Oronto Douglas is an attorney from the Nigerian Delta region. He came to Genoa to discuss the ecological crisis in his country which he says is largely the result of influence from Multinational corporations. "Corporations have been committing crimes against humanity. Corporations have been committing crimes against the rest of the world, and the world is silent. Nobody wants to punish the corporation because they think they are too powerful. I am saying we can put hands together. I am saying, we can globalize against the corporation. I am saying that we can all stand firm to say no to ecological injustice and corporate rule," said Douglas.
As the size and number of protests outside of economic summits continues to grow, more people are recognizing that there is a growing call to challenge corporations. The strategy of different groups working to transform these multilateral institutions into something more accountable is far reaching and diverse. Again Douglas. "We must not condone the culture of violence. Economic violence. It is important that we stand firm to say what ever form of violence that manifests itself, which as I said, were sown by the seeds of injustice, and have grown into the trees of oppression, that these trees must be uprooted. And the people that can uproot it is me and you. We can uproot those trees by our manifest display of anger, via peaceful, non violent protest, by our manifest display of disgust, via writing and capture of political power, and returning this power to the ordinary people."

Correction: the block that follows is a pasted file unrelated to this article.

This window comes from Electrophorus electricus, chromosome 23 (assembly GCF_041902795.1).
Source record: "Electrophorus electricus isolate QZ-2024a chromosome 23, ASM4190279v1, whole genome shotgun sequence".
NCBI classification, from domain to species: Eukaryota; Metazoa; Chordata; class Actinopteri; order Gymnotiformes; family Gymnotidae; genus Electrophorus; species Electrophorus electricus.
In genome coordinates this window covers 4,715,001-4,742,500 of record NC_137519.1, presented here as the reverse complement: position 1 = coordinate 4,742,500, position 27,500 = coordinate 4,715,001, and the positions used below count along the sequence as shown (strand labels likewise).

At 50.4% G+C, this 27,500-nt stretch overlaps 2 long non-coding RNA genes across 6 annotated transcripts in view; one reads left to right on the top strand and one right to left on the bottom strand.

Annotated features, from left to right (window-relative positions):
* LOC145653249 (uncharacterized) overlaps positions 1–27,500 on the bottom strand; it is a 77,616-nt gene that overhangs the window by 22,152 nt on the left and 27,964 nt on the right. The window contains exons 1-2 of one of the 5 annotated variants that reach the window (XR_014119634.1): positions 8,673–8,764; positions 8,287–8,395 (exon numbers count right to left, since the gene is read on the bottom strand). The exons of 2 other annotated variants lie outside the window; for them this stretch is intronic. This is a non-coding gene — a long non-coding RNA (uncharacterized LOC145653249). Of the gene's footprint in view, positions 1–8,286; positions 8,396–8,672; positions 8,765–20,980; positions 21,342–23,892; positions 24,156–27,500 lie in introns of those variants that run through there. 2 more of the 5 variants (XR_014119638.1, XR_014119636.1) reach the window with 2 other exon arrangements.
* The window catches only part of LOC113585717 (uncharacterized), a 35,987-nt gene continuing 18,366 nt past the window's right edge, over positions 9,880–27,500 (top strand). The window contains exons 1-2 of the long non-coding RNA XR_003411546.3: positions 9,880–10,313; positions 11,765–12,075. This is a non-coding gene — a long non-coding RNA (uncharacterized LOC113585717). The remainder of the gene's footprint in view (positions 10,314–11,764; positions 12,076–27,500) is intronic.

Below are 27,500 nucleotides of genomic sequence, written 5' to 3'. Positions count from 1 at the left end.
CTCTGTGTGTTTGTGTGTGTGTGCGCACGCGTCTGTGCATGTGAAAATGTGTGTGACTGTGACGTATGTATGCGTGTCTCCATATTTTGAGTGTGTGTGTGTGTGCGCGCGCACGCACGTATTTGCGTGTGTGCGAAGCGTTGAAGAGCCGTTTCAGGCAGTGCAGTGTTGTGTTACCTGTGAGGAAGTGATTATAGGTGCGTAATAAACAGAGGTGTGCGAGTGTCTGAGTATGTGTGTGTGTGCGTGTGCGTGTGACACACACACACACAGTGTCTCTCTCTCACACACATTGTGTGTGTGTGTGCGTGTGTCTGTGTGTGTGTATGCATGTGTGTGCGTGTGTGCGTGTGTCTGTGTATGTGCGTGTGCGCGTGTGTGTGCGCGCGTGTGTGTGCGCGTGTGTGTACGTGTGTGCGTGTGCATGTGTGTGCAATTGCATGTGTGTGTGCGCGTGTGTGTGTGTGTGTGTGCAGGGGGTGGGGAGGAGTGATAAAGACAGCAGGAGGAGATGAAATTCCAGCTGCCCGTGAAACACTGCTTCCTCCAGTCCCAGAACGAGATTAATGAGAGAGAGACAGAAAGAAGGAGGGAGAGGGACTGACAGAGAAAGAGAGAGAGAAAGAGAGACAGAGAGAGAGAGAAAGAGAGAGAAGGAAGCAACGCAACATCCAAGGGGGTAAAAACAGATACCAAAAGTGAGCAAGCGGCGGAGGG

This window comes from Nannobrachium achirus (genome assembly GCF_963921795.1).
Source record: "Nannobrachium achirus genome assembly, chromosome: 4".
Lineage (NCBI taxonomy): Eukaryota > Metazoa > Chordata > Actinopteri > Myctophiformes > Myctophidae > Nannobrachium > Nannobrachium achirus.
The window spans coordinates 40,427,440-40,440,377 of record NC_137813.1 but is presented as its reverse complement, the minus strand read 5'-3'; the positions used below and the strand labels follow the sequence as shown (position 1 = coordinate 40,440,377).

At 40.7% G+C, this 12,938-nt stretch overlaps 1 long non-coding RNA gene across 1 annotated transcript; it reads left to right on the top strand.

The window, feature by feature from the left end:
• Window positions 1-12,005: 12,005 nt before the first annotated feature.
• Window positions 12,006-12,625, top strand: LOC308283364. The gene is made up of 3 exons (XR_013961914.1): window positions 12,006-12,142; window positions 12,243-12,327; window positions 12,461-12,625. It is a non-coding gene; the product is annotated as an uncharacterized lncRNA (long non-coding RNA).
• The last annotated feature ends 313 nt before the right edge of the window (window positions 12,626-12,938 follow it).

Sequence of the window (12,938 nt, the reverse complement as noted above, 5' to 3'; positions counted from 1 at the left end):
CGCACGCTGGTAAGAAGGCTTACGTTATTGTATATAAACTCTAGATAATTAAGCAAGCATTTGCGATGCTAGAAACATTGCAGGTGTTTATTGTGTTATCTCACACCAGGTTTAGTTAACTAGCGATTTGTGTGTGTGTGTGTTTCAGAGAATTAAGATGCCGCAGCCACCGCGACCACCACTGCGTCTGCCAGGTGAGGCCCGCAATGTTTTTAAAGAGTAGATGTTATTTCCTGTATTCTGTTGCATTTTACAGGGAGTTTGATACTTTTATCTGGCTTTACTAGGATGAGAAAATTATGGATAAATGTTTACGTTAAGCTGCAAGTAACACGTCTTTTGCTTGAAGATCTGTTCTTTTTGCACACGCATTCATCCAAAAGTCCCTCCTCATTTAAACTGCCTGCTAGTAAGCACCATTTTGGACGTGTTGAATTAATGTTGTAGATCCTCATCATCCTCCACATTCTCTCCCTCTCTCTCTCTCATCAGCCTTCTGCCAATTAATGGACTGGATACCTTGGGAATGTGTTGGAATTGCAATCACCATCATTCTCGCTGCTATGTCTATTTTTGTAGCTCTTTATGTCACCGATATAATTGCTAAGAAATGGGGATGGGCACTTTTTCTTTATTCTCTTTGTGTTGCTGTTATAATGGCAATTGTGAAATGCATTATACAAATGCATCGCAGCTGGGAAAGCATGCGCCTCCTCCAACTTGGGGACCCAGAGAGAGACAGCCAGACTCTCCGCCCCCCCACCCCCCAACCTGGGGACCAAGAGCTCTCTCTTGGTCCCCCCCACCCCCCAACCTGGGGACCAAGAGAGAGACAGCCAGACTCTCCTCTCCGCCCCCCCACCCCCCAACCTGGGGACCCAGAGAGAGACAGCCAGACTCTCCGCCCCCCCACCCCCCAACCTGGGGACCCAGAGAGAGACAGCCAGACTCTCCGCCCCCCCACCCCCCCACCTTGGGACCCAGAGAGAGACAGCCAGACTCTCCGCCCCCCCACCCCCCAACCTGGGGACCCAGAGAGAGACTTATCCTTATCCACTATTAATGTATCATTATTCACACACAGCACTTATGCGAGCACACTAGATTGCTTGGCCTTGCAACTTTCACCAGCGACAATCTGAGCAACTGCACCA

Between the tents where the social forum is being held and the Red Zone to the west, is an enormous parking lot being used as a convergence space. Here, activists are holding meetings, and food and drink is available. Campaign groups have information tables set up. On Wednesday night there was a concert held by the group Manu Chao, whose music gives voice to the immigrant, the invisible and unseen of society.
Across the street from the convergence space is a group of tents where Italian organic farmers are giving out free or low priced food, wine and coffee. Tied to a nearby palm tree, a black and white cow munched hay, while a magician rode a colourful bike in circles, a rabbit in his basket, and two doves on his handlebars. Local Italians sit side by side with activists from around the globe.
But people here in Genoa must carefully adhere to the strict control of the Italian Security forces. Police routinely stop and question people on the streets, and have visited the stadiums and parks. Early Wednesday morning, Police arrived at the Carlini Stadium where demonstrators are legally camping, and announced the would search the stadium. Earlier in the week they diffused a petrol bomb that was discovered in the stadium.
The Red Zone comprises the centre of Genoa, including the palace where the G-8 will meet. It is completely off limits to anyone with out a special pass issued directly by the police to those people who live or work inside. A spokesperson for the Genoa Social Forum criticized the heavy security tactics of the police. "Violence, if nothing else, is the closure of the historic centre of Genoa. They have closed up the inhabitants of the city centre as if they were in a cage, this is a shame."
As in Goteborg Sweden in June, police are using shipping containers to create barriers along many streets. Italians living inside the red zone have expressed disgust at the extreme security measures.
The first demonstration, on Thursday, focused on the rights of immigrants and refugees seeking asylum. Friday, the workers general procession and strike will occur, and Saturday, the mass meeting will take place.